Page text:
Study: Get paid to quit smoking
A new study found financial incentives inspired some smokers to continue to abstain from smoking. (Gene J. Puskar / AP 2015)
Money may help some smokers quit cigarettes for good, a new study suggests.
By paying poor smokers, more than one-third kick the habit long term, Swiss researchers found. The maxi-mum amount issued out was $1,650.
“In relatively low-income smokers who did not receive face-to-face counseling or medications, large financial incentives increase long-term smoking cessation rates,” said lead researcher Jean-Francois Etter, a professor of public health at the Institute of Global Health of the University of Geneva.
Three months after the pay-to-quit program started, 44 percent of smokers who received money said they had been abstinent continuously, compared with 6 percent of those not paid, researchers found.
At six months, 36 percent of the paid group still hadn’t smoked, compared with 6 percent of the others. At 18 months, one in 10 who received money still weren’t smoking versus 4 percent of those who weren’t paid, the researchers found.
Given these findings, “large financial incentives should be further used and tested in studies aimed at documenting the health care costs across a wide array of socio-economic groups,” Etter said.
The study involved 805 low-income smokers who wanted to quit smoking. They were randomly assigned to receive no pay or payments that increased incrementally for confirmed abstinence.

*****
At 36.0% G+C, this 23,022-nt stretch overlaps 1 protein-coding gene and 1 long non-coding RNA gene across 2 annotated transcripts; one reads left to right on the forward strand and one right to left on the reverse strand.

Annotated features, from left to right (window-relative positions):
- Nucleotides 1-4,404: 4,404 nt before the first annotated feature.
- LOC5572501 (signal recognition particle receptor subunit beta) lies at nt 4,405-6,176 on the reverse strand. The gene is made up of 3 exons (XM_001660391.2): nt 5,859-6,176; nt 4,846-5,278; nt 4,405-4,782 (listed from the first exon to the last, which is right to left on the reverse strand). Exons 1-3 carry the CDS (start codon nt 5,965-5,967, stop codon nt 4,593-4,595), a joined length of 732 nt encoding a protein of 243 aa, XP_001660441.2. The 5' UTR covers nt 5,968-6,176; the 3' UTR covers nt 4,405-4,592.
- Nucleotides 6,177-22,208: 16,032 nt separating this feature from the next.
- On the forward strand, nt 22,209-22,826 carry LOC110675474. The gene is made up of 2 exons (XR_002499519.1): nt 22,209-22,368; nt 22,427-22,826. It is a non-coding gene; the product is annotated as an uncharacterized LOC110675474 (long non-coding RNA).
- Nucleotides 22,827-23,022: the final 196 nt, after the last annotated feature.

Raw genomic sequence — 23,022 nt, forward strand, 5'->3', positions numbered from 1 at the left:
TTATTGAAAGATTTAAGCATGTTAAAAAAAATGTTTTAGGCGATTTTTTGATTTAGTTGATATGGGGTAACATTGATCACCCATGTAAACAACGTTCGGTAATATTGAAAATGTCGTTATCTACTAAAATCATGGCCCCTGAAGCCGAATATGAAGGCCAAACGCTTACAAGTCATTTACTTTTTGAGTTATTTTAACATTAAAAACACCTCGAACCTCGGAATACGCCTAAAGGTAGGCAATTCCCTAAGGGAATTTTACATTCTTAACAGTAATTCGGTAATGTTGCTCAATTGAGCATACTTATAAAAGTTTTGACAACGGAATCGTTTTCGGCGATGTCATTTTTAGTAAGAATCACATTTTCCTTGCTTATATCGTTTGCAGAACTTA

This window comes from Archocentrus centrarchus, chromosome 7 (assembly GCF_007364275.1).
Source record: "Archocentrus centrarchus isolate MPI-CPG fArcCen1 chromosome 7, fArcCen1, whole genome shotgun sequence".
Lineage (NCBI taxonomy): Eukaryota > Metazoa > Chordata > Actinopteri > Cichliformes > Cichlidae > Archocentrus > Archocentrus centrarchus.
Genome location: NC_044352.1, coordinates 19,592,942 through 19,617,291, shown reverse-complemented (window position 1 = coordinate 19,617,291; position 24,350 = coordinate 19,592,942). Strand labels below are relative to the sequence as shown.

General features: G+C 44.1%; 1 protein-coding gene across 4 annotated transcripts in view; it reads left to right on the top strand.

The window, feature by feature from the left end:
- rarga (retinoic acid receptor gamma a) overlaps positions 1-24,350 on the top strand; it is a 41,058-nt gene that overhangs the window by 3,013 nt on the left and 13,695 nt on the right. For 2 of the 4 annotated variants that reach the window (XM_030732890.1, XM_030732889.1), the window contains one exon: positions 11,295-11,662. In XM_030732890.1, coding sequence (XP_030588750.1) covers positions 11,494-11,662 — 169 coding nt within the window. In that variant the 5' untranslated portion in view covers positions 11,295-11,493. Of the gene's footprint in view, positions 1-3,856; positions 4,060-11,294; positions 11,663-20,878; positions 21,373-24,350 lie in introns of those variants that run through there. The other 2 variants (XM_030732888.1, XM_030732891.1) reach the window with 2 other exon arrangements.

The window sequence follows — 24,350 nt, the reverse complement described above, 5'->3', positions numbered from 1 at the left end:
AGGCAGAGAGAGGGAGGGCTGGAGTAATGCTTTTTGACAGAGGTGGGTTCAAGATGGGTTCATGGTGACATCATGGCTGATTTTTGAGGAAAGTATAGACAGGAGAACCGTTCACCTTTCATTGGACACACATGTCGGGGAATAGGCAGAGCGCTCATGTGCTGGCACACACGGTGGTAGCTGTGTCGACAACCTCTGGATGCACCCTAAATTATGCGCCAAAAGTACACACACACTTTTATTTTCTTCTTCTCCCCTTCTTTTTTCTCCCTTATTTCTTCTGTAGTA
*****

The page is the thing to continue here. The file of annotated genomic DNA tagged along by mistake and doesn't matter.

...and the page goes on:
On average, participants had an annual income of about $20,000 and smoked about 16 cigarettes a day. Forty-three percent were students, and 19 percent were unemployed. Whether these incentives would work for richer people isn’t known.
All participants received instructional booklets and access to a website with information about quitting. They were periodically tested to verify whether they were smoking.
Although many participants resumed smoking and 81 dropped out (mostly those not paid), the researchers found a significant number succeeded who were paid to quit.
The report was published Aug. 15 in the Journal of the American College of Cardiology.
“Paying smokers to quit has been found to increase quitting, at least in the short term,” said Judith Prochaska, an associate professor of medicine at Stanford University Medical School in California.
However, key questions remain, she added.
“For example, how large and frequent do the payments need to be?” she wondered. Also, she questioned whether it might be better to pay for participation in quit-smoking programs to build skills and internal motivation, rather than just the out-come of quitting. “Or could a hybrid approach of incentivizing program participation and outcome be even more effective?” Prochaska asked.
Despite the cost, payments may be a productive alternative for certain smokers, Prochaska said.
But existing tobacco treatment approaches with med-cation and counseling may be more accessible for better-educated working people with health insurance, she added.
Because smoking is increasingly concentrated among people with less education and income, reward-based programs have the potential to address growing disparities in tobacco use and tobacco-related diseases, Prochaska said.
“Tobacco addiction is an entrenched societal harm that requires a multipronged approach,” she said. An appropriate approach would combine pharmacological, motivational and behavioral treatments; policies, such as taxation and clean air laws; and new innovations and technologies, she said.
“Incentives have the potential for being part of the solution,” Prochaska said.
This article is related to: Medical Research, Human Behavior and Stanford University